The castle was a property of the Innes family. Sir Alexander Innes got into trouble with his creditors and was imprisoned. The property was sold in 1629 to the Crichtons of Frendraught, but passed to the Rev. John Gregory in 1647, and it was here that his brother fathered 29 children and built Scotland's first barometer – he must have needed something to do in the evenings. The Innes family eventually bought Kinnairdy back and the castle has been restored.
Banff and Buchan: about three miles south west of Banff on minor roads west of B9121 just north of junction with A97 at Inchdrewer.Structure
Inchdrewer Castle is an altered 16th century L-plan tower house of five storeys. A wing was added in the 17th century, which extended the building to a T-plan. The tower had a stair turret in the re-entrant angle, but a round stair tower was later added at one corner. A courtyard enclosed ranges of outbuildings which are very ruined. The entrance was in the re-entrant angle. The basement was vaulted and the hall was on the first floor.Brief History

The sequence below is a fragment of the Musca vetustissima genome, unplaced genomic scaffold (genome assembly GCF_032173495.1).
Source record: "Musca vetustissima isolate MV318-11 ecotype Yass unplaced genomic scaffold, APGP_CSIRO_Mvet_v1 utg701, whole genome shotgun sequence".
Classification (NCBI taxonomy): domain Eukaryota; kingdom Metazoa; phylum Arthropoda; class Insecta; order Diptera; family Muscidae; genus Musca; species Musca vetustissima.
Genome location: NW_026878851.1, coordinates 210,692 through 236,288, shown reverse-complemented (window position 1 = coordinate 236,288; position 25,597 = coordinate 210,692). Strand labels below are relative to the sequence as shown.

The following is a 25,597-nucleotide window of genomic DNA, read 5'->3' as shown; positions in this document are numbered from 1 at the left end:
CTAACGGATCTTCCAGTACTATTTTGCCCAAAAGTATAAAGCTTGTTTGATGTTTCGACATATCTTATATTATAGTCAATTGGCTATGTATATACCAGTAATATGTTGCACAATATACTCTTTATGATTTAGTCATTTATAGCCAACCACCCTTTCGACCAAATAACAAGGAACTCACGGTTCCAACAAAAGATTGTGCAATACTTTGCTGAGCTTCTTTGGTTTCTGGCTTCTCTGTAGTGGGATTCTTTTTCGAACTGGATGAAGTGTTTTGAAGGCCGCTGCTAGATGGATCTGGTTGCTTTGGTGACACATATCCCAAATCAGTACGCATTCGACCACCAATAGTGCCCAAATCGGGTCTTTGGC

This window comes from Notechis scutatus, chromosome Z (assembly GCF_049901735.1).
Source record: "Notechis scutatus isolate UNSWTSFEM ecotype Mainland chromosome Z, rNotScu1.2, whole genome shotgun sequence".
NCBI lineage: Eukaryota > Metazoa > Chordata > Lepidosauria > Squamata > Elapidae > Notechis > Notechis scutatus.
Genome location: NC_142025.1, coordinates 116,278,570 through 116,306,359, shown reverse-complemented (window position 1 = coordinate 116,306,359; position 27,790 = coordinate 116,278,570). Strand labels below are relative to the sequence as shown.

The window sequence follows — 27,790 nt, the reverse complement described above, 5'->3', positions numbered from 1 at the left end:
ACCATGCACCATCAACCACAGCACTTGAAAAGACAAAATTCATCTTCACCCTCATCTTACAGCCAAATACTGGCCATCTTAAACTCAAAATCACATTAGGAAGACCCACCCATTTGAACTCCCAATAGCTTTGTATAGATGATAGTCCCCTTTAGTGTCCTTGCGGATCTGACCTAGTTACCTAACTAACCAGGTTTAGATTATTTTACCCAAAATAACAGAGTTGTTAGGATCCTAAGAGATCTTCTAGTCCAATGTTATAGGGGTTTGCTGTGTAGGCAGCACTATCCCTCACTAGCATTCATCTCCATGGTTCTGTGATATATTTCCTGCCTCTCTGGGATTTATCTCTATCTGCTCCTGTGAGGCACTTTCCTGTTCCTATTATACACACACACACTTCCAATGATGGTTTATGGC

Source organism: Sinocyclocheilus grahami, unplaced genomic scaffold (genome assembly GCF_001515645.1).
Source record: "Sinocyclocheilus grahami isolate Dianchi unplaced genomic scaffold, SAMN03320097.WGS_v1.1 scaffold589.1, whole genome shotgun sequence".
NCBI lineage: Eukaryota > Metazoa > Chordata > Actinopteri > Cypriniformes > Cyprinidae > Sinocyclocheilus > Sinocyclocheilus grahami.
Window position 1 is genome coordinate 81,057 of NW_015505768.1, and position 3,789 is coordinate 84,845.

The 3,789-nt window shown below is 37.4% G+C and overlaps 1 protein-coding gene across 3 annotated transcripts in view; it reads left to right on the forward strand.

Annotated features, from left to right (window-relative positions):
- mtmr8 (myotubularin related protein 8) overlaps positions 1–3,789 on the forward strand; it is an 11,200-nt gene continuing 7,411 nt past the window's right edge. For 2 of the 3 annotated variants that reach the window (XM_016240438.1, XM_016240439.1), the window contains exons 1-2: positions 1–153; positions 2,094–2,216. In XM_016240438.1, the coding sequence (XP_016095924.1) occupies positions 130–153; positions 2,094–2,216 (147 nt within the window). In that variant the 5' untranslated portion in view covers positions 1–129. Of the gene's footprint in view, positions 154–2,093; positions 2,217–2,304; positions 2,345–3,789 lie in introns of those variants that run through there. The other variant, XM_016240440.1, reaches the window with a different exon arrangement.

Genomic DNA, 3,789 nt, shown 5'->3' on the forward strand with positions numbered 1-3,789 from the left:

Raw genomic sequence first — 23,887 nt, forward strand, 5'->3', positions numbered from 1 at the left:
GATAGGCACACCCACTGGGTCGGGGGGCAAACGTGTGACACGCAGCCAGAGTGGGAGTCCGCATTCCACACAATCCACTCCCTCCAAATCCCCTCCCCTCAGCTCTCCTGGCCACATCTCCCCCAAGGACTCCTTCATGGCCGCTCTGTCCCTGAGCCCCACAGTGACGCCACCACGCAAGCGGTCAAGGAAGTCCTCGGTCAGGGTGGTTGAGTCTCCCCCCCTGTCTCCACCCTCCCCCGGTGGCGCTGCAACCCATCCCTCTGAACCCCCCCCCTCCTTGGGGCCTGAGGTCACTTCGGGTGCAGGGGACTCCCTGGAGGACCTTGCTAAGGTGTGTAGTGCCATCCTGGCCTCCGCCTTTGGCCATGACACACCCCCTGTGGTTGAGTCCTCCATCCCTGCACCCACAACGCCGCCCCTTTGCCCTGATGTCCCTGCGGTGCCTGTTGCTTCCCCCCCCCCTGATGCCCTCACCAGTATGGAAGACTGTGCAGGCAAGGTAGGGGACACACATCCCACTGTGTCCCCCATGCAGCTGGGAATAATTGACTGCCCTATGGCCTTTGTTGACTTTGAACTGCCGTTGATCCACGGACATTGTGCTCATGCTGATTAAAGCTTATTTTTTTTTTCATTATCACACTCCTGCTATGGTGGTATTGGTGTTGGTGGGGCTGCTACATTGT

The lands belonged to the Curror family, but were sold to the Ogilvies of Dunlugas in the 16th century, who built the castle. The family was made Lords Banff in 1692. In 1713 a later Lord Banff was murdered in the castle after unexpectedly returning from Edinburgh.
He was probably killed by his own servants, who had been robbing him, and set the building alight to destroy the evidence. In the early 19th century Inchdrewer passed to the Abercrombies of Birkenbog. The castle became ruined, and has been partly restored, although it incomplete.
Moray: about six miles north and east of Huntly on minor road just south of B9117, on slope above River Deveron, at Mains of Mayen.Structure